The savings is passed along through the parts departments and State Farm’s Select Service shops, both of which keep their margins the same.
In the end, it is the car manufacturers who have given up the three percent. “And, of course, what they are getting is business from a big company,” said Dick Luedke, a State Farm spokesman.
State Farm is piloting this program in San Diego, California, and Indianapolis, Indiana, beginning in the fourth quarter.
In a press release, the insurance giant said it would be testing “repairers’ use of electronic parts-ordering systems that provide access to vehicle information and help increase order accuracy and efficiency. We believe this new approach will improve the repair and estimating process.”
Added State Farm claim consultant George Avery: “While we recognize that this will represent change for the repair industry, it is important to continuously look for ways to create efficiency in the process and provide value for our policyholders and shared customers.”
Luedke said State Farm would neither reveal which car manufacturers nor which electronic parts ordering systems are participating in the pilot. However, this reporter has been told by several industry insiders that for all but Toyota, OEConnection® will be used. Toyota has its own electronic parts system.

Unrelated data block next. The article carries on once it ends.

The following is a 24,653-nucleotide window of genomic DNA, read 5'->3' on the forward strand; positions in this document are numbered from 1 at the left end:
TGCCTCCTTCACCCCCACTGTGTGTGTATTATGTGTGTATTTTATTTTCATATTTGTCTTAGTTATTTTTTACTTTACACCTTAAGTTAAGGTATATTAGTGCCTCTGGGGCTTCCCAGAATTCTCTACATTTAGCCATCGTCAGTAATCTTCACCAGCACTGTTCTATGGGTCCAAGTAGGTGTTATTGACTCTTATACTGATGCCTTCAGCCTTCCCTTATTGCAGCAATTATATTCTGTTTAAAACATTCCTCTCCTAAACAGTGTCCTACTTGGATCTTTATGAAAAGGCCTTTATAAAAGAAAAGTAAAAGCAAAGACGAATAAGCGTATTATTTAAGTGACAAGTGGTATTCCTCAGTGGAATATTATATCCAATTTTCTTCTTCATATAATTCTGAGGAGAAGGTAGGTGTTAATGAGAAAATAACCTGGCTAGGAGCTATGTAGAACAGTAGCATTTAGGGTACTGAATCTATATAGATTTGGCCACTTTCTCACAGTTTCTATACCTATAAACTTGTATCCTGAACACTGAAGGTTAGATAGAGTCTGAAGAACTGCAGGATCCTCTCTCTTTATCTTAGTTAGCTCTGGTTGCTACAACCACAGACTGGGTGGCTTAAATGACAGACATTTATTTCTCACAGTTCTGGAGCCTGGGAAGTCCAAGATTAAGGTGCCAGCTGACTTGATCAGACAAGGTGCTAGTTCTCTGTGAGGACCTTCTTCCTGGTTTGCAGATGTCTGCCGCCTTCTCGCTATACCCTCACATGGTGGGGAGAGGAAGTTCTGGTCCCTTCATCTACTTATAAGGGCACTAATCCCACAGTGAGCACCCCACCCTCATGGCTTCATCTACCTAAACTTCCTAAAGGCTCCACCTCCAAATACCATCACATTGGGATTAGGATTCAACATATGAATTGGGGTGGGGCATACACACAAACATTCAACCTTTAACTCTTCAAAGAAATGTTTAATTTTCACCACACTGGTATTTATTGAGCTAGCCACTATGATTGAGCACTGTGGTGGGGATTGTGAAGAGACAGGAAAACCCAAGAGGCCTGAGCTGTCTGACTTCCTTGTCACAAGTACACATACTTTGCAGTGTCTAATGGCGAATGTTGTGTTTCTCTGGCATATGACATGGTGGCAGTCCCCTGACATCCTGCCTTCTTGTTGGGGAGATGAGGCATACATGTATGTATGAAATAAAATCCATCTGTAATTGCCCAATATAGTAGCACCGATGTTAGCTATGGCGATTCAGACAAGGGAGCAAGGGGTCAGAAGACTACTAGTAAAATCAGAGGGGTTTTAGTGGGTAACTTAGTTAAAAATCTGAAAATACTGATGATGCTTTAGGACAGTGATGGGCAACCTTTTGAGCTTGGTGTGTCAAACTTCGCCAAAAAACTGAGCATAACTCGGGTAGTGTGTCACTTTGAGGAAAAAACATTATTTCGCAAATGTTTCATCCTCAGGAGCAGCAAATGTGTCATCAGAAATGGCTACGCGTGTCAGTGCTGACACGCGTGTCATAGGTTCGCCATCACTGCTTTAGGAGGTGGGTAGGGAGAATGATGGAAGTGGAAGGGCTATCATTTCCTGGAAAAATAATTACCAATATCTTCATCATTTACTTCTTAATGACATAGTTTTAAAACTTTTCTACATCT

Just to be clear about how the program will work:
1. Parts margins will stay the same for the Select Service body shops and the parts department; however, the car manufacturers will push through a three percent discount on the MSRP (manufacturers suggested retail price).
2. This represents a three percent savings on the parts for State Farm, which has an overall market share in auto insurance of 17.6 percent. (State Farm is not getting a three percent rebate from the parts department or the car manufacturers – just three percent off on the MSRP).
3. Select Service repairers give State Farm the parts discount that they would give any other insurer as required by the Select Service Agreement. Repairers don't have to give the additional three percent, as it is already given to State Farm in terms of the reduced MSRP.